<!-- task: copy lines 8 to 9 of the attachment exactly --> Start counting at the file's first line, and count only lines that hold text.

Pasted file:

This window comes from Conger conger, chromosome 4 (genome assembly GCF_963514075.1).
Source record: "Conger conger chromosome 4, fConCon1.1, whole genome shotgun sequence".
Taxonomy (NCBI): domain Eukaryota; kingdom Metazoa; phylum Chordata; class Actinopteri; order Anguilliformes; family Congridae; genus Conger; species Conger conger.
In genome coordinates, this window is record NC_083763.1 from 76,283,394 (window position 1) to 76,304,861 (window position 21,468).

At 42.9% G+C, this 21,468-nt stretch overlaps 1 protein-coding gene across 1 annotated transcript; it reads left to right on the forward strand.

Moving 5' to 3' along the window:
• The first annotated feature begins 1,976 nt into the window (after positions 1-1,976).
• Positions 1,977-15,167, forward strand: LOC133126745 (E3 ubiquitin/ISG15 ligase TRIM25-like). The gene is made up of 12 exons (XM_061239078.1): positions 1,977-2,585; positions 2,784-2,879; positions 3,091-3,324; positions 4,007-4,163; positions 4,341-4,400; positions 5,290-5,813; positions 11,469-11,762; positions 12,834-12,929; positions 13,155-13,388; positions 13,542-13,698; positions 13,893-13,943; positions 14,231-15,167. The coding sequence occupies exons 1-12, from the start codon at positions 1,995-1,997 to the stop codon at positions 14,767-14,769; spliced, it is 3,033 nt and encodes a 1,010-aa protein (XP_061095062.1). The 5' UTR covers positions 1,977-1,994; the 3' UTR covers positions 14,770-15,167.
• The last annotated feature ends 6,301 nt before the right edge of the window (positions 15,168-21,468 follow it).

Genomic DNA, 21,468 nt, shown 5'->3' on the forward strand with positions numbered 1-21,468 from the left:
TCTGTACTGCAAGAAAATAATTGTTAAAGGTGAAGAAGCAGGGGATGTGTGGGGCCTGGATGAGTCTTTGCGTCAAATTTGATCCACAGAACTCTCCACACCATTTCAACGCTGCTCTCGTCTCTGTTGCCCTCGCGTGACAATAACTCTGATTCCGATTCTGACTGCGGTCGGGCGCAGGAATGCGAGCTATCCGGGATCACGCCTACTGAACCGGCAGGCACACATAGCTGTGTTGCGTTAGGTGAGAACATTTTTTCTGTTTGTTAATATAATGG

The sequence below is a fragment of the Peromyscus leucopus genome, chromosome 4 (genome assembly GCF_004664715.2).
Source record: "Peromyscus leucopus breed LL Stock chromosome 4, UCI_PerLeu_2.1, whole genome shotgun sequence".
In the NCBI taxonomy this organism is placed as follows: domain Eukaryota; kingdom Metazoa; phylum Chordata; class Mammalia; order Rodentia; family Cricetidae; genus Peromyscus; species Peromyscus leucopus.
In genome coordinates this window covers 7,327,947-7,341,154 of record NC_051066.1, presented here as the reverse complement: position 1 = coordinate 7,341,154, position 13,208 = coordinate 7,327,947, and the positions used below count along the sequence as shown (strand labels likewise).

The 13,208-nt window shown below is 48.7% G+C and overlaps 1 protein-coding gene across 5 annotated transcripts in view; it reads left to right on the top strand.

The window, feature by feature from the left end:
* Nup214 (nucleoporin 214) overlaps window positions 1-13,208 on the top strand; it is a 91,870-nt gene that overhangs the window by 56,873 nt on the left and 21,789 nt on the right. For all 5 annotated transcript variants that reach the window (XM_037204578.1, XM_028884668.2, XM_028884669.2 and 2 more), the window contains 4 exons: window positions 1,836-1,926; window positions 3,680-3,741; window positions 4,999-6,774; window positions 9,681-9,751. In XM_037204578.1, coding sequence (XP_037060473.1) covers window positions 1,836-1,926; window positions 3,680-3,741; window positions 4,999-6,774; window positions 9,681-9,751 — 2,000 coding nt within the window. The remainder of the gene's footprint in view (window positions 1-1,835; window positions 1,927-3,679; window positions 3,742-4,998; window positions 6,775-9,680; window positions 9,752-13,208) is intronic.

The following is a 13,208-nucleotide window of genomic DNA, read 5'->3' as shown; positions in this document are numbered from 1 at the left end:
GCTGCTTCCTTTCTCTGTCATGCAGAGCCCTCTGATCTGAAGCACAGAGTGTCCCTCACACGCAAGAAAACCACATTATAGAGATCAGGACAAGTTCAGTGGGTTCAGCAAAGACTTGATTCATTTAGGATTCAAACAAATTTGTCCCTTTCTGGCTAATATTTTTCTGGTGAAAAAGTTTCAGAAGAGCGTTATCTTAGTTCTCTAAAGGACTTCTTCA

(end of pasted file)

• Positions 1,977-15,167, forward strand: LOC133126745 (E3 ubiquitin/ISG15 ligase TRIM25-like). The gene is made up of 12 exons (XM_061239078.1): positions 1,977-2,585; positions 2,784-2,879; positions 3,091-3,324; positions 4,007-4,163; positions 4,341-4,400; positions 5,290-5,813; positions 11,469-11,762; positions 12,834-12,929; positions 13,155-13,388; positions 13,542-13,698; positions 13,893-13,943; positions 14,231-15,167. The coding sequence occupies exons 1-12, from the start codon at positions 1,995-1,997 to the stop codon at positions 14,767-14,769; spliced, it is 3,033 nt and encodes a 1,010-aa protein (XP_061095062.1). The 5' UTR covers positions 1,977-1,994; the 3' UTR covers positions 14,770-15,167.
• The last annotated feature ends 6,301 nt before the right edge of the window (positions 15,168-21,468 follow it).